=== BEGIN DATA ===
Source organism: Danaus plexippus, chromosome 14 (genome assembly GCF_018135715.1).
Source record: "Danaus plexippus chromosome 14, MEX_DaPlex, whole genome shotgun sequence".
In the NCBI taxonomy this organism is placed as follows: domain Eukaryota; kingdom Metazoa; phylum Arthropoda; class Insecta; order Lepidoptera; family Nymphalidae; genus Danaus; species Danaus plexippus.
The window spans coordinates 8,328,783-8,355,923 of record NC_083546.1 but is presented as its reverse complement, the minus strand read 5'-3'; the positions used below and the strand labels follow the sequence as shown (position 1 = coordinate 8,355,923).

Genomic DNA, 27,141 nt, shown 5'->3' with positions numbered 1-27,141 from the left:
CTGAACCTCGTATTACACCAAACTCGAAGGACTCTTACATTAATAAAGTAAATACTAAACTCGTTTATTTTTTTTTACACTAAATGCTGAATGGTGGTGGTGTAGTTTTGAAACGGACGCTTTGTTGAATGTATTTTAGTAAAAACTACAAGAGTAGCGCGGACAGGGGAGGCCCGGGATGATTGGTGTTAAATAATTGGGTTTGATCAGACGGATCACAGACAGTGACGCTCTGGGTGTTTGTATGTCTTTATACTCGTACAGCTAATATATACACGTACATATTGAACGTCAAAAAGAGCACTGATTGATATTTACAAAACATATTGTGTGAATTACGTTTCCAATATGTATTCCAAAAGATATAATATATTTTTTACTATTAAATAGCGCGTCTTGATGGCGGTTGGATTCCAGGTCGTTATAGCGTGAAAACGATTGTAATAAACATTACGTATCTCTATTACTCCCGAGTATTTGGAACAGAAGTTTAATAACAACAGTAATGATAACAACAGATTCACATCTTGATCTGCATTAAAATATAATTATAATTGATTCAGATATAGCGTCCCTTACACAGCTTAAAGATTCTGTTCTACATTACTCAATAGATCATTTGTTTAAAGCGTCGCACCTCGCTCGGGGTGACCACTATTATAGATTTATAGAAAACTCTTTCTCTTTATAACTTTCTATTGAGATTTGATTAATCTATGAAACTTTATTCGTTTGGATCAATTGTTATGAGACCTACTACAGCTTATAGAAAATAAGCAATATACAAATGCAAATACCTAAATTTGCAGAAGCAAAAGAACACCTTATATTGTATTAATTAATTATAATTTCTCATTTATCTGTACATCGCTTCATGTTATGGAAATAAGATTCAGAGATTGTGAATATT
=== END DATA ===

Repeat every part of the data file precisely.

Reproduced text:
Source organism: Danaus plexippus, chromosome 14 (genome assembly GCF_018135715.1).
Source record: "Danaus plexippus chromosome 14, MEX_DaPlex, whole genome shotgun sequence".
In the NCBI taxonomy this organism is placed as follows: domain Eukaryota; kingdom Metazoa; phylum Arthropoda; class Insecta; order Lepidoptera; family Nymphalidae; genus Danaus; species Danaus plexippus.
The window spans coordinates 8,328,783-8,355,923 of record NC_083546.1 but is presented as its reverse complement, the minus strand read 5'-3'; the positions used below and the strand labels follow the sequence as shown (position 1 = coordinate 8,355,923).

Genomic DNA, 27,141 nt, shown 5'->3' with positions numbered 1-27,141 from the left:
CTGAACCTCGTATTACACCAAACTCGAAGGACTCTTACATTAATAAAGTAAATACTAAACTCGTTTATTTTTTTTTACACTAAATGCTGAATGGTGGTGGTGTAGTTTTGAAACGGACGCTTTGTTGAATGTATTTTAGTAAAAACTACAAGAGTAGCGCGGACAGGGGAGGCCCGGGATGATTGGTGTTAAATAATTGGGTTTGATCAGACGGATCACAGACAGTGACGCTCTGGGTGTTTGTATGTCTTTATACTCGTACAGCTAATATATACACGTACATATTGAACGTCAAAAAGAGCACTGATTGATATTTACAAAACATATTGTGTGAATTACGTTTCCAATATGTATTCCAAAAGATATAATATATTTTTTACTATTAAATAGCGCGTCTTGATGGCGGTTGGATTCCAGGTCGTTATAGCGTGAAAACGATTGTAATAAACATTACGTATCTCTATTACTCCCGAGTATTTGGAACAGAAGTTTAATAACAACAGTAATGATAACAACAGATTCACATCTTGATCTGCATTAAAATATAATTATAATTGATTCAGATATAGCGTCCCTTACACAGCTTAAAGATTCTGTTCTACATTACTCAATAGATCATTTGTTTAAAGCGTCGCACCTCGCTCGGGGTGACCACTATTATAGATTTATAGAAAACTCTTTCTCTTTATAACTTTCTATTGAGATTTGATTAATCTATGAAACTTTATTCGTTTGGATCAATTGTTATGAGACCTACTACAGCTTATAGAAAATAAGCAATATACAAATGCAAATACCTAAATTTGCAGAAGCAAAAGAACACCTTATATTGTATTAATTAATTATAATTTCTCATTTATCTGTACATCGCTTCATGTTATGGAAATAAGATTCAGAGATTGTGAATATT